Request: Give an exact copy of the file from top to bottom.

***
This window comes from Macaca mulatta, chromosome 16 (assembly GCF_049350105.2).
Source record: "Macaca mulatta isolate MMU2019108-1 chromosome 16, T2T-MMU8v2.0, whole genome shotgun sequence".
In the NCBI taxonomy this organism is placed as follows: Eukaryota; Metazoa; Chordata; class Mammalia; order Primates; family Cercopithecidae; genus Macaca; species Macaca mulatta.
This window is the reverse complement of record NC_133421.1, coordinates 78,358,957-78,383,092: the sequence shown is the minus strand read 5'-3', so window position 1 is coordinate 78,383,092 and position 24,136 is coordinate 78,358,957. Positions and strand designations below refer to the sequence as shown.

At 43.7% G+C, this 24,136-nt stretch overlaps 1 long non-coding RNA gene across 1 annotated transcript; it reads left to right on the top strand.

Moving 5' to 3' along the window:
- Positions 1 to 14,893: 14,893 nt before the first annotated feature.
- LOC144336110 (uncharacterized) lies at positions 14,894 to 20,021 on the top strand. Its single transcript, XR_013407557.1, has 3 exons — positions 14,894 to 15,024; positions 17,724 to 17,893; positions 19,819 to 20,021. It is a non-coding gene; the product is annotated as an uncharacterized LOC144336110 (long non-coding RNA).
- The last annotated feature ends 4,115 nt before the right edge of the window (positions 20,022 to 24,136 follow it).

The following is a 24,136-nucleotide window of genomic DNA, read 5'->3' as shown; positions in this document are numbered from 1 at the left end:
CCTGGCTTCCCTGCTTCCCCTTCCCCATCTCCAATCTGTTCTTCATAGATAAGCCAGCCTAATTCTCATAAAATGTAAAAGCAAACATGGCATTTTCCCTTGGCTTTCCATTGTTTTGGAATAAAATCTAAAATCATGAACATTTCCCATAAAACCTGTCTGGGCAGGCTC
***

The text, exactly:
This window comes from Macaca mulatta, chromosome 16 (assembly GCF_049350105.2).
Source record: "Macaca mulatta isolate MMU2019108-1 chromosome 16, T2T-MMU8v2.0, whole genome shotgun sequence".
In the NCBI taxonomy this organism is placed as follows: Eukaryota; Metazoa; Chordata; class Mammalia; order Primates; family Cercopithecidae; genus Macaca; species Macaca mulatta.
This window is the reverse complement of record NC_133421.1, coordinates 78,358,957-78,383,092: the sequence shown is the minus strand read 5'-3', so window position 1 is coordinate 78,383,092 and position 24,136 is coordinate 78,358,957. Positions and strand designations below refer to the sequence as shown.

At 43.7% G+C, this 24,136-nt stretch overlaps 1 long non-coding RNA gene across 1 annotated transcript; it reads left to right on the top strand.

Moving 5' to 3' along the window:
- Positions 1 to 14,893: 14,893 nt before the first annotated feature.
- LOC144336110 (uncharacterized) lies at positions 14,894 to 20,021 on the top strand. Its single transcript, XR_013407557.1, has 3 exons — positions 14,894 to 15,024; positions 17,724 to 17,893; positions 19,819 to 20,021. It is a non-coding gene; the product is annotated as an uncharacterized LOC144336110 (long non-coding RNA).
- The last annotated feature ends 4,115 nt before the right edge of the window (positions 20,022 to 24,136 follow it).

The following is a 24,136-nucleotide window of genomic DNA, read 5'->3' as shown; positions in this document are numbered from 1 at the left end:
CCTGGCTTCCCTGCTTCCCCTTCCCCATCTCCAATCTGTTCTTCATAGATAAGCCAGCCTAATTCTCATAAAATGTAAAAGCAAACATGGCATTTTCCCTTGGCTTTCCATTGTTTTGGAATAAAATCTAAAATCATGAACATTTCCCATAAAACCTGTCTGGGCAGGCTC